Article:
An Interview with Robin Cairns
A new play by Robin Cairns, The Life of Charles Rennie Mackintosh, is coming to Glasgow. The Mumble caught a wee blether with its creator.
Hello Robin, so where are you from & where are you at, geographically speaking?
I’m fae Clydebank, I live at Shawlands. I spent my days in Govan.
You ran your immensely popular poetry event in Glasgow – Last Monday at Rio – for ten years. There’s been a sea-change recently. Can you tell us what transpired & why?
The Last Monday at Rio poetry night put more than 1000 voices on the stage over ten years. From total beginners to established names. Almost to a decade after we began though the bar was sold to people who felt they could do without 50 odd paying customers in their place on a Monday night. By chance I was asked around the same time to run events in Waterstones on Sauchiehall Street. So we now do Last Monday at Waterstones every month, with up to twenty open mikers and a headline poet doing a full set.
You are quite a stalwart of the Glasgow artistic scene. Can you tell us about it & how it compares to the rest of Britain?
Glasgow’s arts scene is more grounded than most other cities in Britain. We have people doing literature, art and music who have not necessarily emerged from the university blanding process and maybe have a more immediate sense of life’s precarious vertigo.
You’ve been washed up on a desert island with a solar-powered DVD player & three films. Which would they be?
Three films would be “Under Milk Wood”, “Pinnochio” and “The Warriors”
I know you more as a poet, but the theatre has always been a great passion of yours. Can you tell us about Stage Dialogue, for example?
I drifted into theatre around 1980 after answering an ad in a cafe looking for actors. A couple of years on I started writing and producing shows, in Glasgow, Edinburgh Fringe but mostly London. We had some success with shows such as “John Dillinger, From Sepia to Cinema” (with real machine guns) and a staging of the dram when Orson Welles panicked America with his broadcast of “The War Of The Worlds”. Stage Dialogue was the name of our company, a mix of rather brilliant actors and the pushy, punky, young version of me, telling stories in fractured narratives, always wanting shows to be lively and powerful. I had a loyal bunch who tolerated my idiosyncracies – can’t think why!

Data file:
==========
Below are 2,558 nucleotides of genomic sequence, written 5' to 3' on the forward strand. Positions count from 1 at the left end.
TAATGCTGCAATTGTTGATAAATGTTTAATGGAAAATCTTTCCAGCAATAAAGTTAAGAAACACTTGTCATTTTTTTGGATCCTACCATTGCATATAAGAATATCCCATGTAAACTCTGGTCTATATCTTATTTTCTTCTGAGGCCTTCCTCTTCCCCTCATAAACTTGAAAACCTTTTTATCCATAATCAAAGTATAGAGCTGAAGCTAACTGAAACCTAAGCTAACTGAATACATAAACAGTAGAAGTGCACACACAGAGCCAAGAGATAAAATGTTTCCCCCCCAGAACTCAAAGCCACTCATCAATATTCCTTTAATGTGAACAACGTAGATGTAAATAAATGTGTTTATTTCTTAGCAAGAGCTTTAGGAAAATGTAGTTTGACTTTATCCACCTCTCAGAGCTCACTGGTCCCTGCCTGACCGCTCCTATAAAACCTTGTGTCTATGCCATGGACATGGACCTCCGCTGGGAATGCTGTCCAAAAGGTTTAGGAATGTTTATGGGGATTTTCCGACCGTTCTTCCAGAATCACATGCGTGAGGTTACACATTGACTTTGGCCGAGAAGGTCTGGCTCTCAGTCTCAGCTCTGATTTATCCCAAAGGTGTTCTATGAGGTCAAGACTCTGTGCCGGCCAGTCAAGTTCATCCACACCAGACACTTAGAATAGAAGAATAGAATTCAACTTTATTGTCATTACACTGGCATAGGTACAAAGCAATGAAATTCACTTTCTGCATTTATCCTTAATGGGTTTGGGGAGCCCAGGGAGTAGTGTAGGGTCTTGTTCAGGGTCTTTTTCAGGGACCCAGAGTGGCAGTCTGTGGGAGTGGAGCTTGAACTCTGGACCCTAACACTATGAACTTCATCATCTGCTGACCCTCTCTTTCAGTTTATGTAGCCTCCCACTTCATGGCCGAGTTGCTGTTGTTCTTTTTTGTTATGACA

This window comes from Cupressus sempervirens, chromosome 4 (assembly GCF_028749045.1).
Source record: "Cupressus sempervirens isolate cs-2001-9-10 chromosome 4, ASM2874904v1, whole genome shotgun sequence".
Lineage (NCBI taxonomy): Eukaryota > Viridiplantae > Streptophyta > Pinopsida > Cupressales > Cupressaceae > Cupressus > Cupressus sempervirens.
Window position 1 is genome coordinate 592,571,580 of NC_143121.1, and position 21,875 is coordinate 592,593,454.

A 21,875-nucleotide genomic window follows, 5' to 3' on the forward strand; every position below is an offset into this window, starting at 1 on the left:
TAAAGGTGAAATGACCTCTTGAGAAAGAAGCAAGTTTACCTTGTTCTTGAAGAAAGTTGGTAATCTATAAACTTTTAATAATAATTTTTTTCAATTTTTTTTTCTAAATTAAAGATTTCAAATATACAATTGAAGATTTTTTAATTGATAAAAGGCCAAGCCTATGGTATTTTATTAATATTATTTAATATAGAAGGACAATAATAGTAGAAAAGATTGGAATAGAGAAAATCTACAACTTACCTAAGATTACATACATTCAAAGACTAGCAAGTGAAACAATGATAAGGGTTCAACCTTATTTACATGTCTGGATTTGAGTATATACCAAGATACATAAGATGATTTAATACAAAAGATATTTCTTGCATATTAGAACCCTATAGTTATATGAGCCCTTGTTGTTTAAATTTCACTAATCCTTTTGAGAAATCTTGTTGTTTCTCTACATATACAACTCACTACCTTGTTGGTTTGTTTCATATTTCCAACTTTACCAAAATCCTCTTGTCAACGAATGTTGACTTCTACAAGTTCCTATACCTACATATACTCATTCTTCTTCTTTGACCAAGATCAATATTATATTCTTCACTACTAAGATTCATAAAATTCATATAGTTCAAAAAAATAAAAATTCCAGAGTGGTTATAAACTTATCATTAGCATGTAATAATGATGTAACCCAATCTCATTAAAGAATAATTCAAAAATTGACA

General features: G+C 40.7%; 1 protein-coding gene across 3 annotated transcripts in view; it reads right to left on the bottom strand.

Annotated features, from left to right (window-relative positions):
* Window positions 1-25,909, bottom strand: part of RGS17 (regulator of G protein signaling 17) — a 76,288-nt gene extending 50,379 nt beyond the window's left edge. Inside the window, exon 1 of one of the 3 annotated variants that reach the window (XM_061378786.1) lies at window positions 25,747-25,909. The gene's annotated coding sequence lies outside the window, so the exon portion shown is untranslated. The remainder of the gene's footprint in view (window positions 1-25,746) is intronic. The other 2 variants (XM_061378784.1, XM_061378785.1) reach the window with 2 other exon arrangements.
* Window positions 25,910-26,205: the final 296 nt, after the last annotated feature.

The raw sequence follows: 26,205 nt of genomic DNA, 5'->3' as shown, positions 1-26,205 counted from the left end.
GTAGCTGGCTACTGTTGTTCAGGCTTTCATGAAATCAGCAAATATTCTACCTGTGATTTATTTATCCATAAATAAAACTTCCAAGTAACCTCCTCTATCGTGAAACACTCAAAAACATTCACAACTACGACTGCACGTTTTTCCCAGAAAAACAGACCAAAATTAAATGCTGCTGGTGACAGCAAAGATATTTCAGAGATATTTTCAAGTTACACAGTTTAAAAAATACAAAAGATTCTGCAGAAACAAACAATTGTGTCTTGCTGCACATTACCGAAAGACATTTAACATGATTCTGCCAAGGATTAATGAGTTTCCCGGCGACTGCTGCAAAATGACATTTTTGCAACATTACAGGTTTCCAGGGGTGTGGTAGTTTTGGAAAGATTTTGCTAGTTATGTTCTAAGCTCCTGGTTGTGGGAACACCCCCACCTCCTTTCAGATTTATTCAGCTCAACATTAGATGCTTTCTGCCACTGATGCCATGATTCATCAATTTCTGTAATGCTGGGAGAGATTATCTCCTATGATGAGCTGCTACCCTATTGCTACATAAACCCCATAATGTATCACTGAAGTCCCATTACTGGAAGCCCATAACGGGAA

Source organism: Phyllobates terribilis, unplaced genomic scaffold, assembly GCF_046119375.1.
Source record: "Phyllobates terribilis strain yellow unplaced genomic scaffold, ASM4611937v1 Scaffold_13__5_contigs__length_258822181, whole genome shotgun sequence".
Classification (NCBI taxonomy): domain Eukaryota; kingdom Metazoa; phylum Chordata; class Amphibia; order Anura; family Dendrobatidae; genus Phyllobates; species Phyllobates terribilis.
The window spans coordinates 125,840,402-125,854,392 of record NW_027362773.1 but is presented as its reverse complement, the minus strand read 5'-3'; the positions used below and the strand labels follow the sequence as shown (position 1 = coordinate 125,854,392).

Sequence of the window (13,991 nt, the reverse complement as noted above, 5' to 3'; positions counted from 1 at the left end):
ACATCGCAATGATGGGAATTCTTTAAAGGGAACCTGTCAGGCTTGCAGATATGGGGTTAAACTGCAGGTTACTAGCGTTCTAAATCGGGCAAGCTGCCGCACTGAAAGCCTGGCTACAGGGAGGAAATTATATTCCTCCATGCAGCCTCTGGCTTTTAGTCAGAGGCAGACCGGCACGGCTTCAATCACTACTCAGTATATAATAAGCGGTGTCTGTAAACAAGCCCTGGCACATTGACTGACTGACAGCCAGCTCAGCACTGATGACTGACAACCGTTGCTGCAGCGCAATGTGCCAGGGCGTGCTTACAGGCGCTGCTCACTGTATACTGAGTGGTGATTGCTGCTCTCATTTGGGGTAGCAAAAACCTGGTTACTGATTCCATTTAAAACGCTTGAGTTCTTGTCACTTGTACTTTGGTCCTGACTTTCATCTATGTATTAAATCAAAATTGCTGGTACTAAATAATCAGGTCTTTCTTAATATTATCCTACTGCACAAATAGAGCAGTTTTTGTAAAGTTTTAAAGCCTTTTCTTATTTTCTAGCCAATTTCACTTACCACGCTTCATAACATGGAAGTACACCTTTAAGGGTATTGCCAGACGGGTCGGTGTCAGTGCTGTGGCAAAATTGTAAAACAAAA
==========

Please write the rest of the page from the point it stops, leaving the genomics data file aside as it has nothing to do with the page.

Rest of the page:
You are a classic creative polymath; but today we shall be concentrating on a forthcoming play of yours. So, what for you would make a good piece of theatre?
Good piece of theatre has to tell me plenty I don’t already know, so with the Charles Rennie Mackintosh play I read a shelf on the subject, visited almost all the sites, then read the shelf again. Theatre’s got to be gripping, funny, inspiring, tragic, it’s an entertainment and as a writer you must never, ever preach to your punters.
Can you tell us the back story behind the creation of your new play, The Life of Charles Mackintosh?
I’ve been interested in Mackintosh since I visited The Hillhouse in Helensburgh one teenage day when I had nothing else to do. I read and investigated over the years. People knew I had a fair knowledge of the subject so, when an experienced tour guide wanted to retire from showing bus parties of posh people round the Mackintosh sites he asked me to take over. The research for this galvanised me to write the play. And I wanted to concentrate on Mackintosh’s mentor/enemy – John Keppie. I feel that it is in delving into their relationship that I have added something to the diligent work of all the other authors on the subject.
The venue you have chosen for the performance is interesting. Can you tell us more?
Govanhill Baths is a fine small theatre space – in a building which is a hotbed of knitting, swimming, radicalism and community rescue.
What do you think your audience will feel when they are watching your new play?
I believe my audience will feel fulfilled by a grand scale telling of Charles’ life, but the ending is very sad and there’s no getting away from that. Like all tragedies though you know that the bad thing is coming, it’s just a question of how you hint at it and let the knowledge build.
What does Robin Cairns like to do when he’s not being creative?
I like kayaking. I’ve got a red one and can be spotted at Loch Lomond, Lochwinnoch, The Clyde, The Sea. I wear a hat, usually a homburg.
Will you be returning to the Edinburgh Fringe this year?
I’m doing a full run of 22 shows at The Fringe this summer. “The Weegies Have Stolen The One O-Clock Gun” – the tale of a posh bloke called Morningside Malcolm whose lovely daughter has married into a family of Glasgow gangsters. I’m at The Outhouse at 6pm each night, Broughton Street Lane. Tickets from The Fringe Office – £7.